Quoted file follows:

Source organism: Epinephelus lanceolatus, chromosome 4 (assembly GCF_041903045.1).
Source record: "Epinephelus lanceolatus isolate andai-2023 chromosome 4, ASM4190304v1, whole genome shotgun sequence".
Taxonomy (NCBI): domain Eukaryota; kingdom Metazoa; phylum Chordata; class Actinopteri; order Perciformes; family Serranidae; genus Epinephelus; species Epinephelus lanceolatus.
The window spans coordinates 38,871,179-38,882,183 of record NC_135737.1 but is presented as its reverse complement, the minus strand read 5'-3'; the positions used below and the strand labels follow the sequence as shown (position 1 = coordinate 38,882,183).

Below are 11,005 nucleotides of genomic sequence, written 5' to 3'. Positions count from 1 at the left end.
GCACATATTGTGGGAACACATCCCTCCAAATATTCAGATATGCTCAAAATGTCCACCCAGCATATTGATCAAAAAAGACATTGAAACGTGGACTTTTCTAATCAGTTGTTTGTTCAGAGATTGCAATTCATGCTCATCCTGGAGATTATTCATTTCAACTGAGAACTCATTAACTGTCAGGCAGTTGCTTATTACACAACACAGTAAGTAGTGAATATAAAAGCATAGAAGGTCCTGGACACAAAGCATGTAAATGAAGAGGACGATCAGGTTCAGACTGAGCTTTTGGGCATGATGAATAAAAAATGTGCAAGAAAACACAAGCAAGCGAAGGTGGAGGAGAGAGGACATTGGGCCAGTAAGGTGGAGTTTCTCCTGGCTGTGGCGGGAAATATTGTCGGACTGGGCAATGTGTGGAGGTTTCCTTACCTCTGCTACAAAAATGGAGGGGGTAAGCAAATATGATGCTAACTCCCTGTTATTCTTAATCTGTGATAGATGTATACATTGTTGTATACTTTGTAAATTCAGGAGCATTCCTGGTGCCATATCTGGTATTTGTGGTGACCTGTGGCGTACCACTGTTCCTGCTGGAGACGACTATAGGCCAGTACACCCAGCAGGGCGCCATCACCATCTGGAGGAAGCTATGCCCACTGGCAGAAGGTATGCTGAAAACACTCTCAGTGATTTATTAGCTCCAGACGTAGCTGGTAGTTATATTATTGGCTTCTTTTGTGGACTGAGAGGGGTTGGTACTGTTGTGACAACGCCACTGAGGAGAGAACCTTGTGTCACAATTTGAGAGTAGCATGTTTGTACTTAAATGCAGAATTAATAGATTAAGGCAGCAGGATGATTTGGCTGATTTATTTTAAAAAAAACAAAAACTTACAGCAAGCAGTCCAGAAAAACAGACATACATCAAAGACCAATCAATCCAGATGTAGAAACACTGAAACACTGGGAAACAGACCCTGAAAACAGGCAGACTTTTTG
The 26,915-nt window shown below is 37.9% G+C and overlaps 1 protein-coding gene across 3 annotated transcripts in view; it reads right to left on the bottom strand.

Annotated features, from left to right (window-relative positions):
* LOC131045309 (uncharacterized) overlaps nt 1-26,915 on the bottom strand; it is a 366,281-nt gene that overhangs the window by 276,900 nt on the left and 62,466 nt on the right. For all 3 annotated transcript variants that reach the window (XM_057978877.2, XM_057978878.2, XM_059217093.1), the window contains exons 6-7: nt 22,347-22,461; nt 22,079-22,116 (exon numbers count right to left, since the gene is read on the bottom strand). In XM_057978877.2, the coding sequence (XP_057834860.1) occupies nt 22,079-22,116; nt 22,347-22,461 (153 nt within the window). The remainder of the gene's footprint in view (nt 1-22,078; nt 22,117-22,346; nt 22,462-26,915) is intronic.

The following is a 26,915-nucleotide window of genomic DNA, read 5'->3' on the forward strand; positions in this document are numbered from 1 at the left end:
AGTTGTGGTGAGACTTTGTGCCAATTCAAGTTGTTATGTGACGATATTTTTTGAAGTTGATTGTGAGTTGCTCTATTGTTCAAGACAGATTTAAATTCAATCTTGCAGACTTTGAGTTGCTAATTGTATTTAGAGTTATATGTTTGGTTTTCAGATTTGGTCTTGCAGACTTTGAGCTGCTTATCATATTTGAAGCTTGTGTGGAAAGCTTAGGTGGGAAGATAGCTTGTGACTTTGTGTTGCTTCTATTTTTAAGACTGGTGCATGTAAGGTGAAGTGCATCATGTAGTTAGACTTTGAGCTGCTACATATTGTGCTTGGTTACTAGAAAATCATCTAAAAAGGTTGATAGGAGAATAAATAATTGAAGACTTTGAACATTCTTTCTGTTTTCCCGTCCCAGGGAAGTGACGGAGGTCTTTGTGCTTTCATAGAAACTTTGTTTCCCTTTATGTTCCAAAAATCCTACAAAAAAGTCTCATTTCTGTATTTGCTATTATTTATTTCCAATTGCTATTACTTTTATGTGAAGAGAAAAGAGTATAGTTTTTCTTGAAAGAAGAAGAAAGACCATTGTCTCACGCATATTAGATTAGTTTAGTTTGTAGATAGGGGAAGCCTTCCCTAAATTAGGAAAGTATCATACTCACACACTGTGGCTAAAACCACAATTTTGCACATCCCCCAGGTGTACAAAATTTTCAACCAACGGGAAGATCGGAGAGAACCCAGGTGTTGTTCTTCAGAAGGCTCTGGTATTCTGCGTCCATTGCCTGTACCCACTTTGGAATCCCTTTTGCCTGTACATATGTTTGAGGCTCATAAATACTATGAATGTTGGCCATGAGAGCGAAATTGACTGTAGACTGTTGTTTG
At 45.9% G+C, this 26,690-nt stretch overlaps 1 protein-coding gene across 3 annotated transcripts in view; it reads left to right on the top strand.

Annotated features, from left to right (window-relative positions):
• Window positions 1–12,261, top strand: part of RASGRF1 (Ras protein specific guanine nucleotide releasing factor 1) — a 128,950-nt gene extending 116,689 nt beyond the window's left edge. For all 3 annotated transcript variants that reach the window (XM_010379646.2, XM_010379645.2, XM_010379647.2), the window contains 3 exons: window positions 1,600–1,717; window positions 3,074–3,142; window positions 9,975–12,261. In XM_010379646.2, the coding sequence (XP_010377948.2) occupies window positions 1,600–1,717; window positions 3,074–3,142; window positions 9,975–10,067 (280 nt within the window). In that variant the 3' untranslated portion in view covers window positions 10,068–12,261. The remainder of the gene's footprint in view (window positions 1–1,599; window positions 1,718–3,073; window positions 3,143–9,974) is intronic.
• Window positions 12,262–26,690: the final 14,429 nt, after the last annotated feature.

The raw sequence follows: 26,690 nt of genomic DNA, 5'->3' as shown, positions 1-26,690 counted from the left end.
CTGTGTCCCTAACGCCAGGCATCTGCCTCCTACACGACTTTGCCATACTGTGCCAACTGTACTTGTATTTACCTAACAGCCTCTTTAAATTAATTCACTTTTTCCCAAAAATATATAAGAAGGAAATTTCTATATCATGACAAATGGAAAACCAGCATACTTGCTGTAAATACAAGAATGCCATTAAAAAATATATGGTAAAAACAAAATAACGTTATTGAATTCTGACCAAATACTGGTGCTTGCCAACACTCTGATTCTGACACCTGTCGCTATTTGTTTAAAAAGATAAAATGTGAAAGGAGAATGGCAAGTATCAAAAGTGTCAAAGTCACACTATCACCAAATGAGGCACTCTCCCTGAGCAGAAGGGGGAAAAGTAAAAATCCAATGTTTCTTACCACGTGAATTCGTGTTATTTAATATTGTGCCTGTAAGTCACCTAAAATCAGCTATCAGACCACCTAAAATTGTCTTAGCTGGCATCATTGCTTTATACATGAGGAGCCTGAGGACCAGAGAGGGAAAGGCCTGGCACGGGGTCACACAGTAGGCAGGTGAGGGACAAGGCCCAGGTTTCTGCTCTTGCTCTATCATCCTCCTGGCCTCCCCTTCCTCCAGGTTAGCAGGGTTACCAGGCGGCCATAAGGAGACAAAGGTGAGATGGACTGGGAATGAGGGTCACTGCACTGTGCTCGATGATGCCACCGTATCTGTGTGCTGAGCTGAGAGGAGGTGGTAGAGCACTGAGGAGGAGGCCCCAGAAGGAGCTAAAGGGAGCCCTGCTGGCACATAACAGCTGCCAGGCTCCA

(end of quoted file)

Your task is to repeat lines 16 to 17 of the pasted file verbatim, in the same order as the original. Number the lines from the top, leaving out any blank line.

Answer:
The raw sequence follows: 26,690 nt of genomic DNA, 5'->3' as shown, positions 1-26,690 counted from the left end.
CTGTGTCCCTAACGCCAGGCATCTGCCTCCTACACGACTTTGCCATACTGTGCCAACTGTACTTGTATTTACCTAACAGCCTCTTTAAATTAATTCACTTTTTCCCAAAAATATATAAGAAGGAAATTTCTATATCATGACAAATGGAAAACCAGCATACTTGCTGTAAATACAAGAATGCCATTAAAAAATATATGGTAAAAACAAAATAACGTTATTGAATTCTGACCAAATACTGGTGCTTGCCAACACTCTGATTCTGACACCTGTCGCTATTTGTTTAAAAAGATAAAATGTGAAAGGAGAATGGCAAGTATCAAAAGTGTCAAAGTCACACTATCACCAAATGAGGCACTCTCCCTGAGCAGAAGGGGGAAAAGTAAAAATCCAATGTTTCTTACCACGTGAATTCGTGTTATTTAATATTGTGCCTGTAAGTCACCTAAAATCAGCTATCAGACCACCTAAAATTGTCTTAGCTGGCATCATTGCTTTATACATGAGGAGCCTGAGGACCAGAGAGGGAAAGGCCTGGCACGGGGTCACACAGTAGGCAGGTGAGGGACAAGGCCCAGGTTTCTGCTCTTGCTCTATCATCCTCCTGGCCTCCCCTTCCTCCAGGTTAGCAGGGTTACCAGGCGGCCATAAGGAGACAAAGGTGAGATGGACTGGGAATGAGGGTCACTGCACTGTGCTCGATGATGCCACCGTATCTGTGTGCTGAGCTGAGAGGAGGTGGTAGAGCACTGAGGAGGAGGCCCCAGAAGGAGCTAAAGGGAGCCCTGCTGGCACATAACAGCTGCCAGGCTCCA